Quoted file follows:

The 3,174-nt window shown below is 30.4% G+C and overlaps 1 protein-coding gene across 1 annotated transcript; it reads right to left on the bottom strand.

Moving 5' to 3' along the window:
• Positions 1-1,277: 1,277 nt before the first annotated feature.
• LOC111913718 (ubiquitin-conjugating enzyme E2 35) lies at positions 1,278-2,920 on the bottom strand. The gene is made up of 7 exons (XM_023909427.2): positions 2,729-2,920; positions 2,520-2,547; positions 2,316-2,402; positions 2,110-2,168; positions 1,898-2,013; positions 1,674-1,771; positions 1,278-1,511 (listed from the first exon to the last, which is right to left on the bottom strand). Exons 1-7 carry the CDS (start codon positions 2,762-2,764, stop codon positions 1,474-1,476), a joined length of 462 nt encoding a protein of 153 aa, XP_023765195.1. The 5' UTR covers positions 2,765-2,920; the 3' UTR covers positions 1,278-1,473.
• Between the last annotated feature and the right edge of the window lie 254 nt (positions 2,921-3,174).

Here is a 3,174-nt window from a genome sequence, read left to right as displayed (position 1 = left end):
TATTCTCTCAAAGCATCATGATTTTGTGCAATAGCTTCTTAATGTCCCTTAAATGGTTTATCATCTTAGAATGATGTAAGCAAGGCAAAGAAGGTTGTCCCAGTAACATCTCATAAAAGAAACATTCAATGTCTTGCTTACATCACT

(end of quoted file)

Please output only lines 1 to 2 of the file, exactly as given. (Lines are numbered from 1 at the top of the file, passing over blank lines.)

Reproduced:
The 3,174-nt window shown below is 30.4% G+C and overlaps 1 protein-coding gene across 1 annotated transcript; it reads right to left on the bottom strand.

Moving 5' to 3' along the window: